Gramercy

Perhaps best known for the famous locked park for which only residents and hotel guests have keys, Gramercy also more or less extends to Union Square Park, the famous Flatiron Building, and the birthplace of Theodore Roosevelt. There is a certain am... more

Perhaps best known for the famous locked park for which only residents and hotel guests have keys, Gramercy also more or less extends to Union Square Park, the famous Flatiron Building, and the birthplace of Theodore Roosevelt. There is a certain amount of overlap with the Flatiron District, of course, which is par for the course in New York City. The Flatiron/23rd Street Partnership also sponsors free 90-minute walking tours of the historic district, in which you're sure to see some of the city's most notable landmarks, including the New York Life Insurance building, the MetLife tower, the Appellate Courthouse and of course the Flatiron Building. Explore the world’s first skyscraper, the triangle-shaped, eighteen-story Flatiron Building that dates back to 1902. It is only six feet wide at the apex of the triangle! Or visit the Greenmarket at Union Square, a park first landscaped in 1832, where the Department of Parks kept its offices until the 1870s. Head on to the Theodore Roosevelt Birthplace National Historic Site at 28 East 20th Street, between Broadway and Park Avenue South. The house was reconstructed in 1923 and has interesting period rooms and a small museum dedicated... more

Perhaps best known for the famous locked park for which only residents and hotel guests have keys, Gramercy also more or less extends to Union Square Park, the famous Flatiron Building, and the birthplace of Theodore Roosevelt. There is a certain amount of overlap with the Flatiron District, of course, which is par for the course in New York City. The Flatiron/23rd Street Partnership also sponsors free 90-minute walking tours of the historic district, in which you're sure to see some of the city's most notable landmarks, including the New York Life Insurance building, the MetLife tower, the Appellate Courthouse and of course the Flatiron Building. Explore the world’s first skyscraper, the triangle-shaped, eighteen-story Flatiron Building that dates back to 1902. It is only six feet wide at the apex of the triangle! Or visit the Greenmarket at Union Square, a park first landscaped in 1832, where the Department of Parks kept its offices until the 1870s.

Head on to the Theodore Roosevelt Birthplace National Historic Site at 28 East 20th Street, between Broadway and Park Avenue South. The house was reconstructed in 1923 and has interesting period rooms and a small museum dedicated to the nation's 25th president. The National Arts Club, which hosts a number of exciting events including art unveilings, award dinners, film screenings, lectures and dances is also in the neighborhood.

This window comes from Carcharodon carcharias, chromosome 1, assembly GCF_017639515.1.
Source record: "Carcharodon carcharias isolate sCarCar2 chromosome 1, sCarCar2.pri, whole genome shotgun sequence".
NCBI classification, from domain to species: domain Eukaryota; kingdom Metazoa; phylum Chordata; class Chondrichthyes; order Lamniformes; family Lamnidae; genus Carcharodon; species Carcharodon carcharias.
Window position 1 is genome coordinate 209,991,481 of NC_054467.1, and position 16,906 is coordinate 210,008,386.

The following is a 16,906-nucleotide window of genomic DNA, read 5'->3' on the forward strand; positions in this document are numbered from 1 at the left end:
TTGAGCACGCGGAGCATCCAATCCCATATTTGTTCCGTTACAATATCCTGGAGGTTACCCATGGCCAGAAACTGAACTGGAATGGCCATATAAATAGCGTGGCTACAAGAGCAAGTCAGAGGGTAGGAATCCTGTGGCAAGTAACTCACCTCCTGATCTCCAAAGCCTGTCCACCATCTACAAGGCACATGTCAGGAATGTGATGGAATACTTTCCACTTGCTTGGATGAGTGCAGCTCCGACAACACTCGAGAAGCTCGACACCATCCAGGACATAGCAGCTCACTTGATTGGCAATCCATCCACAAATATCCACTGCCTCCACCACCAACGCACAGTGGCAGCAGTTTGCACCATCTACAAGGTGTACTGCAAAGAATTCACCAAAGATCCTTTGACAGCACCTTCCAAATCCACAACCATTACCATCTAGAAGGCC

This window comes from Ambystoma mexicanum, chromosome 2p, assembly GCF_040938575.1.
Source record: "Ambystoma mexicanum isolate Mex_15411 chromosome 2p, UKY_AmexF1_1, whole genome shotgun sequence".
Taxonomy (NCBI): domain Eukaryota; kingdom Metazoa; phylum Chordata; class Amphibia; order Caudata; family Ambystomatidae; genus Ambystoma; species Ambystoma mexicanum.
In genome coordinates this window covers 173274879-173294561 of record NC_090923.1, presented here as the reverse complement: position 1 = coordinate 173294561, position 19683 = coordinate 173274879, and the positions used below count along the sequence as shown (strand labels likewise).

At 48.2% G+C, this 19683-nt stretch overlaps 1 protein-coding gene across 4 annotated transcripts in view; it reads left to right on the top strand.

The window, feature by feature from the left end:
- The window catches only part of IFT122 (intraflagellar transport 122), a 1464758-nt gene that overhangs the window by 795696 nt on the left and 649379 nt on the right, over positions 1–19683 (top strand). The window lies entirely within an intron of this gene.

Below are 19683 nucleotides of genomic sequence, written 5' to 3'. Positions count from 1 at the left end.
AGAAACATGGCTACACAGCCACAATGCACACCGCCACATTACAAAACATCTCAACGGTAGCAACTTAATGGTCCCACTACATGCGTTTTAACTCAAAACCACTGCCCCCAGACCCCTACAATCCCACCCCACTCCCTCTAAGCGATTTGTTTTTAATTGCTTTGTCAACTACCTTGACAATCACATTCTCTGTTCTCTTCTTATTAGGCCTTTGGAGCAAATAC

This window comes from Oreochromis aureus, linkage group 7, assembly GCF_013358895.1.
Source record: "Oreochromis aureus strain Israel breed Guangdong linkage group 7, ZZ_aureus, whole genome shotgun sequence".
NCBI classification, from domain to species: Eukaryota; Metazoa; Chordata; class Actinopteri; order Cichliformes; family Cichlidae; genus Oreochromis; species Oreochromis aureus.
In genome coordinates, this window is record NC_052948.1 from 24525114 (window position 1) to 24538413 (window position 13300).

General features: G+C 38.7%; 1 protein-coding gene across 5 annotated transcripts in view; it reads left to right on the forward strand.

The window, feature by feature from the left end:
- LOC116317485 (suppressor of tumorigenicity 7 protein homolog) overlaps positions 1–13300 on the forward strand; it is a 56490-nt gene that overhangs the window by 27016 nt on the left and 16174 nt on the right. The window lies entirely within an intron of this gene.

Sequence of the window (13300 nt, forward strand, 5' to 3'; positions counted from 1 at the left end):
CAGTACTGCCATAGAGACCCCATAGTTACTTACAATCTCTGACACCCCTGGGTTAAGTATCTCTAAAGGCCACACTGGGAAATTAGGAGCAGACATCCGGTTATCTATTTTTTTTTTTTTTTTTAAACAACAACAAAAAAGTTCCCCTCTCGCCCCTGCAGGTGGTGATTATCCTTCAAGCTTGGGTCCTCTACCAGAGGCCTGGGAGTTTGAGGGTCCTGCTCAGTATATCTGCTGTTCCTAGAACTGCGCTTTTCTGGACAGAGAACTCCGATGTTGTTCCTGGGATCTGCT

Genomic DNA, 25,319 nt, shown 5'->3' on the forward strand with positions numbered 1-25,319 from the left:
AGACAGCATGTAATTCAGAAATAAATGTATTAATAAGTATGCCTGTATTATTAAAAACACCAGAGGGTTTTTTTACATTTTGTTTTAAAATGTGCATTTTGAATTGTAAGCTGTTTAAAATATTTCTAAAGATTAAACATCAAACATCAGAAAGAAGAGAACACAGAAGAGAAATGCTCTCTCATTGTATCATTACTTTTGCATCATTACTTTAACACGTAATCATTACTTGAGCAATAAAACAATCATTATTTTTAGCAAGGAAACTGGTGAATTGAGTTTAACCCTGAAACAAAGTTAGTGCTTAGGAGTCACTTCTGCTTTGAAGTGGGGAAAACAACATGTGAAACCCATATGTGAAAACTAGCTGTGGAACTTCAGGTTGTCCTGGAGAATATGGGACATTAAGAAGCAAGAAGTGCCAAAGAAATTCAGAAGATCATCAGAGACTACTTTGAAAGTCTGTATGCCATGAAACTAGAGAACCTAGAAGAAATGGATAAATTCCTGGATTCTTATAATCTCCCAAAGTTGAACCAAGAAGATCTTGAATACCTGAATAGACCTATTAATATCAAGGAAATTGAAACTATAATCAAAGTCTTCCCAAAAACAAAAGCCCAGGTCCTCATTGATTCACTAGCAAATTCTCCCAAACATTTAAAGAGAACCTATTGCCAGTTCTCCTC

In terms of dining and nightlife, there are also plenty of options. For unique, inventive American cuisine try Gramercy Tavern. Do try the roasted sweetbreads, the chilled lobster and the seared foie gras appetizers—the latter two do have a supplemental charge that is well worth the price. There's also the Strip House, which serves some of the finest steaks in New York. And if you find yourself getting thirsty stop for a drink at the legendary Pete's Tavern the place that writer O. Henry made famous. Open since 1864, its New York's oldest surviving saloon. It even operated during Prohibition disguised as a flower shop. Later on, if you're looking to liven up your night catch a concert at Irving Plaza, a midsize venue that lots of big indie rock bands play.

In addition to the renowned Gramercy Park Hotel, the neighborhood is also surrounded by various other illustrious hotels. There's the über-swanky Hotel Giraffe as well as the luxurious W New York Union Square. Designed in the Beaux-Arts style it is a magnificent granite and limestone structure with all the exquisite details inherent in traditional European architecture. For the more budget conscious traveler there's always the Chelsea Inn and Hotel 17.

Right nearby is the self-proclaimed, original Silicon Alley that gets its name from the numerous internet related companies in the area. The alley snakes down Broadway, although by now nearly any part of Manhattan below Gramercy Park qualifies as Silicon Alley. Finally, take a peek at Gramercy Park itself, its well-manicured green space and beautiful flower beds. Maybe someone will invite you in; ask nicely—you never know!


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